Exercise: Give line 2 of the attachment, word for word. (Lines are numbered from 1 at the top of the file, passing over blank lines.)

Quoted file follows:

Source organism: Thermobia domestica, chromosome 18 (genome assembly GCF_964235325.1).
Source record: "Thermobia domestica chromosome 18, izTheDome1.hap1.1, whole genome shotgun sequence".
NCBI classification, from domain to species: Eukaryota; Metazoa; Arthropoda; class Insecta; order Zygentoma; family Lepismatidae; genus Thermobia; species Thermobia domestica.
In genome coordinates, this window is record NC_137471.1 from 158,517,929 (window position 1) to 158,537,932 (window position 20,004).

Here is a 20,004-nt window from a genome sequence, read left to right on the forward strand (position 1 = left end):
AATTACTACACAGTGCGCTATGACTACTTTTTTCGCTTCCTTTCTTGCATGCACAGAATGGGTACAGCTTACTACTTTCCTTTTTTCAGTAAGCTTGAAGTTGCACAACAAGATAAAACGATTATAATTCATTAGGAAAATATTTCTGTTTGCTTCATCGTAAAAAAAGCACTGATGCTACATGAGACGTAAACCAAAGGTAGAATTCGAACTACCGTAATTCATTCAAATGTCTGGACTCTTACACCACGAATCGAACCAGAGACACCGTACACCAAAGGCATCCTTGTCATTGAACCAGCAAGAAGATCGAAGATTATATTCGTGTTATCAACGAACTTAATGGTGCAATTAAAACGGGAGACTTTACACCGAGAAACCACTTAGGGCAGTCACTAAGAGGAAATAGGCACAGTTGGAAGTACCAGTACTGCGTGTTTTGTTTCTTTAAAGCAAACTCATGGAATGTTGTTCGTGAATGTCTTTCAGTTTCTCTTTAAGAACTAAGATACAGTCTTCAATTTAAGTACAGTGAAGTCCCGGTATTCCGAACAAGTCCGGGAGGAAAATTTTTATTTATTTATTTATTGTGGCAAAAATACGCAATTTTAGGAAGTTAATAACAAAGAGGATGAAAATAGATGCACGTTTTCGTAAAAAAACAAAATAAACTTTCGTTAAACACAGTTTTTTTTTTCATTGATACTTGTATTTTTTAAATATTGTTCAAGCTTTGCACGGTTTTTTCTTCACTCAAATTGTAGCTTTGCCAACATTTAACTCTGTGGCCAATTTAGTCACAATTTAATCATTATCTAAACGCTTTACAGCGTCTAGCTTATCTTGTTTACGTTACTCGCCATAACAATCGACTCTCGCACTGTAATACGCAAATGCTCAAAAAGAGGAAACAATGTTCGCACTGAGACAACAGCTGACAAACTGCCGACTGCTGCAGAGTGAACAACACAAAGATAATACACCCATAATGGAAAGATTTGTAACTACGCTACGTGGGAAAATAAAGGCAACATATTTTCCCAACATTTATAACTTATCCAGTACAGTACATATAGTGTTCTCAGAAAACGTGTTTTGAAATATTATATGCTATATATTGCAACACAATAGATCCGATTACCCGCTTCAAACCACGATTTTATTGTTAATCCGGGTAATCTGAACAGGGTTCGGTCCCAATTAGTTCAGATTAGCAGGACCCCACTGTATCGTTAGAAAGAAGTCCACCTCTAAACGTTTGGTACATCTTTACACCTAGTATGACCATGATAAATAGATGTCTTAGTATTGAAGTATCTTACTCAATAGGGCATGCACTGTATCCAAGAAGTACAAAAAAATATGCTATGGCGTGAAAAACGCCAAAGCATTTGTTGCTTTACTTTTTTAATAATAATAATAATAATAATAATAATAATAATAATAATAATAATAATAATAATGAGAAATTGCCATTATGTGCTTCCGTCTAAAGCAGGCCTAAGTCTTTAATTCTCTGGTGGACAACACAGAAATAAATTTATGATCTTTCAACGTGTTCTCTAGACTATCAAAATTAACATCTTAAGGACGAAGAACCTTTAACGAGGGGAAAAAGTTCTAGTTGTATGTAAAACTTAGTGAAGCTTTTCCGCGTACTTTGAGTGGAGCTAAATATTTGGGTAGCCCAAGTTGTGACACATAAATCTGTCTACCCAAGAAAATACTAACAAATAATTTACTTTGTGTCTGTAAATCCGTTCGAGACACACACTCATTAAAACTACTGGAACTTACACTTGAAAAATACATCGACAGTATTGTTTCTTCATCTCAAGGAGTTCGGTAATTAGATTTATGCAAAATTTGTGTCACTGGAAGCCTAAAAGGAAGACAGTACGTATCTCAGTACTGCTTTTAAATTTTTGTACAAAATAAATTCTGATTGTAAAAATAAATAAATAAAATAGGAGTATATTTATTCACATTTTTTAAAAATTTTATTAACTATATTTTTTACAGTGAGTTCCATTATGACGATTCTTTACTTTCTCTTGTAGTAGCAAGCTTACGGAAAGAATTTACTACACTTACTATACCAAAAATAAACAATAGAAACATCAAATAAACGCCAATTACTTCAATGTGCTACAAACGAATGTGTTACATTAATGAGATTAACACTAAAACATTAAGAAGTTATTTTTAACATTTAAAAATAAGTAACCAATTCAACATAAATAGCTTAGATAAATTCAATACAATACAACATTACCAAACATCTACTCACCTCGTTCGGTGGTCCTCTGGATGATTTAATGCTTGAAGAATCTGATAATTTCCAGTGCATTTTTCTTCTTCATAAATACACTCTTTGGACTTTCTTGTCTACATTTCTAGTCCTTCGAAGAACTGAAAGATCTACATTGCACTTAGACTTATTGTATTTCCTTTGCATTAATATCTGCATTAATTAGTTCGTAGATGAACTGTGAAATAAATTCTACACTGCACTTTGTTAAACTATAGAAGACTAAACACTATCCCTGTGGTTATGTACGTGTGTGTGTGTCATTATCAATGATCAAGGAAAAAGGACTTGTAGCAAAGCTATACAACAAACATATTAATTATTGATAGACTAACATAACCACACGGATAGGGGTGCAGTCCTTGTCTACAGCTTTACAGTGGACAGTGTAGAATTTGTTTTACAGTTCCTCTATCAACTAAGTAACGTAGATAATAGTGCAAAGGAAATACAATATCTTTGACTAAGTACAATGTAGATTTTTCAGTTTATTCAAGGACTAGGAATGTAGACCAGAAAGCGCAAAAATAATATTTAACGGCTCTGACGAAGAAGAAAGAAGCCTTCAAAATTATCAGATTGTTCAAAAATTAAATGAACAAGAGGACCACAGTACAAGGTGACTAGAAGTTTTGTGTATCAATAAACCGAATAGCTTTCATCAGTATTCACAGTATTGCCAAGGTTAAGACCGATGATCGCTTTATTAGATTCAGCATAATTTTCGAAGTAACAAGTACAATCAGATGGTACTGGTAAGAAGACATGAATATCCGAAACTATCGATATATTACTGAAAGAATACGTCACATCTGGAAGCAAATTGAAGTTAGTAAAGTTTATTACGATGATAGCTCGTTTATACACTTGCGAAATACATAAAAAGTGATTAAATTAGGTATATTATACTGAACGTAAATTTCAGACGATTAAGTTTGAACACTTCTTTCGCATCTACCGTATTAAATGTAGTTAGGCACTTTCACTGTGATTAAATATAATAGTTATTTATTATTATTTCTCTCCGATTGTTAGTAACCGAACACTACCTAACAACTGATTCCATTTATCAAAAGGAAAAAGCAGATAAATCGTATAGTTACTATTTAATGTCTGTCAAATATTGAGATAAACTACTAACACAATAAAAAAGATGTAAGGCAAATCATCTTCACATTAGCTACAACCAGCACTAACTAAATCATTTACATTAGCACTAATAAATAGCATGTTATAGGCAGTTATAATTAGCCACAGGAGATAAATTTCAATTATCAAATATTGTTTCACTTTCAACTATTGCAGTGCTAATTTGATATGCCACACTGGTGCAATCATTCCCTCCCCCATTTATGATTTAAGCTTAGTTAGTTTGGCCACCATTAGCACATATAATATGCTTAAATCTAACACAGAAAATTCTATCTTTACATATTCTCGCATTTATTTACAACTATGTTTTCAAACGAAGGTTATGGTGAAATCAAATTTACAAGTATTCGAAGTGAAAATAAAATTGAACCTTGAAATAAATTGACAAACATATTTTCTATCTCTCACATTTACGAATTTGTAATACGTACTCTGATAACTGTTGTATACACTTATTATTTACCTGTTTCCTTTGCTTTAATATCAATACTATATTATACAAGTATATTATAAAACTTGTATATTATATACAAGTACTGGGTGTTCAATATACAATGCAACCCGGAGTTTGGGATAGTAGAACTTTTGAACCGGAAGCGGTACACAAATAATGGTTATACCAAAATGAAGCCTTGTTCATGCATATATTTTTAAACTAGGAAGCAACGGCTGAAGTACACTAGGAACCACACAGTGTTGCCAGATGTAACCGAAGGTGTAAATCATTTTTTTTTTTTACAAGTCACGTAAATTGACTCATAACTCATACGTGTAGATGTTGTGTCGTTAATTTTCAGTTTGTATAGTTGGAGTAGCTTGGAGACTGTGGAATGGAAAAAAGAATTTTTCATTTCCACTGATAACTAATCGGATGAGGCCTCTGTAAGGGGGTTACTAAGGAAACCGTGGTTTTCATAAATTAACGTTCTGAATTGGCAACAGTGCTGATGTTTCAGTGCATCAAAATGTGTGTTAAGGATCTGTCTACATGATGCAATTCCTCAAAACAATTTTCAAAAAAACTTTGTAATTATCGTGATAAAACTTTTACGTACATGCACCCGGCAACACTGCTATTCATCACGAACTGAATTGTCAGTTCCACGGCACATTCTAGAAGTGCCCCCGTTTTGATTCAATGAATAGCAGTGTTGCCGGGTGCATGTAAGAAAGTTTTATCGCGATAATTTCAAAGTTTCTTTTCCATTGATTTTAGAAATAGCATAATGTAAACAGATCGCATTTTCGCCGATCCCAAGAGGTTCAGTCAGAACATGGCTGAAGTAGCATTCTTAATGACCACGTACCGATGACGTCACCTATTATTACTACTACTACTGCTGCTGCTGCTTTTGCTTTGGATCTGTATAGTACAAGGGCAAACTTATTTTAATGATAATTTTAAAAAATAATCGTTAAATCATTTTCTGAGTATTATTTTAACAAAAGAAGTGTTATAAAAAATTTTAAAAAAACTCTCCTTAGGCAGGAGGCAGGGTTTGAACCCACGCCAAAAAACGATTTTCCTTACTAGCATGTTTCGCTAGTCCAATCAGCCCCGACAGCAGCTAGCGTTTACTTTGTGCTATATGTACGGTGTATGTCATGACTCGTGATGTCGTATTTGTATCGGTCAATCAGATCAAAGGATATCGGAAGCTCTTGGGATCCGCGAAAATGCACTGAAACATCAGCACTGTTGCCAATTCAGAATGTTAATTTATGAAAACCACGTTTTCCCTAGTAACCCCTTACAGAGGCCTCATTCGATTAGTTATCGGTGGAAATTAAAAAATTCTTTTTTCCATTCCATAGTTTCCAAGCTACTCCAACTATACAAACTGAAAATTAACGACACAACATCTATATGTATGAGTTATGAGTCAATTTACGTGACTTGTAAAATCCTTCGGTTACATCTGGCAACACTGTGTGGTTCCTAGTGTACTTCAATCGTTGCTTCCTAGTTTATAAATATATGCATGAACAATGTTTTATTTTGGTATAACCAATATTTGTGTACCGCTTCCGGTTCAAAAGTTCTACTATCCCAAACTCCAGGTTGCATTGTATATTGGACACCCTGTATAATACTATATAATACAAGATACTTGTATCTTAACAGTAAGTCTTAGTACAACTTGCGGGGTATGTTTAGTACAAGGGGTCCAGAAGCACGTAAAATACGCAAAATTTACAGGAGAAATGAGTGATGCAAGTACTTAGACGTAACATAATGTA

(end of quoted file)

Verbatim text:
Source record: "Thermobia domestica chromosome 18, izTheDome1.hap1.1, whole genome shotgun sequence".